Sample .vimrc file for software developers

Vim is a very powerful and convenient text editor for Unix environments. I certainly don't wish to start any disputes along the lines of the old vim/emacs frontier, especially since I used both of them for long periods of time and find unique features in each. However in recent years I tend to use vim most of the time, mainly because it is quite lightweight. In order to benefit the most from the editor it needs to be configured to suit my specific requirements. Due to nature of my work, that is working as a consultant for different clients, I occasionally find myself recreating my ~/.vimrc configuration file at a new workstation or remote server. Since time spans between these activities are often quite considerable, I forget everything there is to know about the syntax and the inner quirks of this wonderful beast. So in order to save some precious time in the future, I'll put a sample in my blog, thus helping myself and, hopefully, the public as well. Many of the settings are geared towards software developers.

  1. set nocompatible    " use vim defaults
  2. set notitle    " Do not override the title in xterm
  3. set ls=2            " allways show status line
  4. set tabstop=4       " numbers of spaces of tab character
  5. set shiftwidth=4    " numbers of spaces to (auto)indent
  6. set showcmd         " display incomplete commands
  7. set hlsearch        " highlight searches
  8. set ruler           " show the cursor position all the time
  9. set title           " show title in console title bar
  10. set autoindent     " always set autoindenting on
  11. set smartindent        " smart indent
  12. set cindent            " cindent
  13. set cinoptions+=g0  " don't intend access modifies in C++
  14. set cinoptions+=L0  " Don't intend labels in C/C++
  15. " Allow backspace anywhere in the file, not just at the start of the insert
  16. set backspace=indent,eol,start
  17. " smarter intendation, including proper halding of # in perl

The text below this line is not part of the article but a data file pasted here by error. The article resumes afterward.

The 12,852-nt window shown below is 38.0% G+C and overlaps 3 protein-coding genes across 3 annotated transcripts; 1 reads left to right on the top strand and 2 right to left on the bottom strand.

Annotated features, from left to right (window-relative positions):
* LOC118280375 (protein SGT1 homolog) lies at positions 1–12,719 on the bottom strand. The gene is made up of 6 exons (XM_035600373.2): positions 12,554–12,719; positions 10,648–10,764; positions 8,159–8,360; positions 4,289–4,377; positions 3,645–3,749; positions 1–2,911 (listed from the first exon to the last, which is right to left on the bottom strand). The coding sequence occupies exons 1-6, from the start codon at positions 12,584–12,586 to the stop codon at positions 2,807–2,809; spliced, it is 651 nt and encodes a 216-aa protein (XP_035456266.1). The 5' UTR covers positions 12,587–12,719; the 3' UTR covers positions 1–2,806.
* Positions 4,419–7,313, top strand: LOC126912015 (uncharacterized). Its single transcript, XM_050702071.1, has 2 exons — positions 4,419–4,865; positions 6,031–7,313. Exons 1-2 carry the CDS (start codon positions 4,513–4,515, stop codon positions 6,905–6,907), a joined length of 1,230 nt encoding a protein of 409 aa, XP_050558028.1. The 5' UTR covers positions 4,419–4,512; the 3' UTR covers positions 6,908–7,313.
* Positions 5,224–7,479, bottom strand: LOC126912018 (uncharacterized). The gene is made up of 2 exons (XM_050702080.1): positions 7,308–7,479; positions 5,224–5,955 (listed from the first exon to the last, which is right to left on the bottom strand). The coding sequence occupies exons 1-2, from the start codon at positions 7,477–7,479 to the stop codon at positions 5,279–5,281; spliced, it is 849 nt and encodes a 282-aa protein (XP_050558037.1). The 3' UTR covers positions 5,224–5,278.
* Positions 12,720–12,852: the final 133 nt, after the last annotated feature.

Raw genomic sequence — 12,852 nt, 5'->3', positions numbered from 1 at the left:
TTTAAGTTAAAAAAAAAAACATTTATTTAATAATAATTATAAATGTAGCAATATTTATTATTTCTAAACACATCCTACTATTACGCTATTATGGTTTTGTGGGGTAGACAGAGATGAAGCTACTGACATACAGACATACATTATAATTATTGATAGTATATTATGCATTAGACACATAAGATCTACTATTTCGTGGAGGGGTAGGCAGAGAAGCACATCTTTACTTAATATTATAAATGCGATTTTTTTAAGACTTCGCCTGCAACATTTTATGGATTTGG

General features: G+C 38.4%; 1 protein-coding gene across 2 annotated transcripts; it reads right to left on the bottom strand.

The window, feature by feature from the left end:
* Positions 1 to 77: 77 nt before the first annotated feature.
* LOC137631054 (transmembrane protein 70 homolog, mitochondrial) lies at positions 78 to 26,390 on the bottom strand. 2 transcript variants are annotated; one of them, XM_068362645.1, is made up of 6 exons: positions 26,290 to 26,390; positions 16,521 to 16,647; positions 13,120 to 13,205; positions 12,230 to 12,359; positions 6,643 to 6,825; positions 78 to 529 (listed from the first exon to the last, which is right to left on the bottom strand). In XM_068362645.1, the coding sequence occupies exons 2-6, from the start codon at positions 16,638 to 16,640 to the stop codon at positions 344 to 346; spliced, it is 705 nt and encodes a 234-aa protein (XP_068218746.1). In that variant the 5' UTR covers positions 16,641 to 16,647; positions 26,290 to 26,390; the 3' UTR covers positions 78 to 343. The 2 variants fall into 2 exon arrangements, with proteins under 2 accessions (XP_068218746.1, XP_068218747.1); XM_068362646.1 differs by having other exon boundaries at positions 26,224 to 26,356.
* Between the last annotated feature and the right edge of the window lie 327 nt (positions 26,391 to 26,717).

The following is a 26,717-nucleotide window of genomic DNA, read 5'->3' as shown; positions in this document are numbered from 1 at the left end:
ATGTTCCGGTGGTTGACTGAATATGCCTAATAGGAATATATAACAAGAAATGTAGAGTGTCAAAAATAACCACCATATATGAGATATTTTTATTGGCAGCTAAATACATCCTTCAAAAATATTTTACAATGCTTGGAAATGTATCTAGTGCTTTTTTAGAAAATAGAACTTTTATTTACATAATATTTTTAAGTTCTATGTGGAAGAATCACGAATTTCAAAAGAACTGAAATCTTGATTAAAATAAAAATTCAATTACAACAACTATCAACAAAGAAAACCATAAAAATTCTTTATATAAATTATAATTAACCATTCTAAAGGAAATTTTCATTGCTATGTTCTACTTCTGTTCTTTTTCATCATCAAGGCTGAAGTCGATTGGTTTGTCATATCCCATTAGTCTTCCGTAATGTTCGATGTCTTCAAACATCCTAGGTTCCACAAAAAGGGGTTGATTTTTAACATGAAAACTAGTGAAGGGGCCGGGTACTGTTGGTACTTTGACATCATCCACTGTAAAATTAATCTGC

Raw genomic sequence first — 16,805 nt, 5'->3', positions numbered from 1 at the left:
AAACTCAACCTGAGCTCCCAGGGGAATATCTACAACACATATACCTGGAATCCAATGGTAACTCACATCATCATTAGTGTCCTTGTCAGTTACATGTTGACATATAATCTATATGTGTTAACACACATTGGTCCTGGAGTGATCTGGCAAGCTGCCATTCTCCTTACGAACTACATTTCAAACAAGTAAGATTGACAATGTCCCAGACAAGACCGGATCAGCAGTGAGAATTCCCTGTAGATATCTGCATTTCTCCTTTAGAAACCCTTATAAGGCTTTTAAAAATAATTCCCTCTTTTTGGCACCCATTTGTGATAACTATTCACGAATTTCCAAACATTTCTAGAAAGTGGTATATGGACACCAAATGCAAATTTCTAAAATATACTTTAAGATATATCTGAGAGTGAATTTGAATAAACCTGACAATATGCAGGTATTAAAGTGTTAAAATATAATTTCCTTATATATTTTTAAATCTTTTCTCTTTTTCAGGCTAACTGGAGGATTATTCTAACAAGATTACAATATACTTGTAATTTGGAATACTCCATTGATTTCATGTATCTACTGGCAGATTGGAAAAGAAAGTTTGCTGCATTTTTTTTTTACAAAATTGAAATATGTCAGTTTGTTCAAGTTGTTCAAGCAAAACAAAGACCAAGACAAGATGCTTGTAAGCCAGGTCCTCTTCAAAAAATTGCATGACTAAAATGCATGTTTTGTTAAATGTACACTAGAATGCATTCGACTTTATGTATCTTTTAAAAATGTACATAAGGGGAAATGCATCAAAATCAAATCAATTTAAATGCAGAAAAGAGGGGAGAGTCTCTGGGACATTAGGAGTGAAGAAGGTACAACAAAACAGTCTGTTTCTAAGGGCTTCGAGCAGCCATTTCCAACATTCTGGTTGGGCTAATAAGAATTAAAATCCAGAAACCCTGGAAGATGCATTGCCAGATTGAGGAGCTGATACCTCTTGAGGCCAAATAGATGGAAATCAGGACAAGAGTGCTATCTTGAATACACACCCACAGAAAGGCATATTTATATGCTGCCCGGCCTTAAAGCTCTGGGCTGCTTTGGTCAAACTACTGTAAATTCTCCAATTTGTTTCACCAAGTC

18. filetype indent on
  19. filetype plugin on
  20. " Point to the tags file, man ctags for details
  21. set tags=$HOME/TAGS
  22. " Don't ask to save when leaving a buffer
  23. set hidden
  24. syntax on           " syntax highlighing
  25.  
  26. if has("gui_running")
  27. else
  28.     colorscheme desert
  29. endif
  30.  
  31. " map F2 to save
  32. map <F2> :update<CR>
  33. imap <F2> <C-o><F2>
  34. :noremap <silent> <c-l> :nohls<cr><c-l>

If you are using vim on Windows and want to be able to edit Unicode files with ease, consider adding the following piece of configuration:

  1. if has("multi_byte")
  2.   if &termencoding == ""
  3.     let &termencoding = &encoding
  4.   endif
  5.   set encoding=utf-8
  6.   setglobal fileencoding=utf-8
  7.   " Uncomment the line below if you want VIM to set BOM (Byte Order Mark) on Unicode files
  8.   " This might interfere with source code files and with other applications
  9.   "setglobal bomb
  10.   set fileencodings=ucs-bom,utf-8,latin1
  11. endif

If you find that your default font doesn't support necessary Unicode characters, try setting it to something else:

  1. set guifont=Courier_New:h12:cANSI

More information about vim and Unicode on Windows can be found here.

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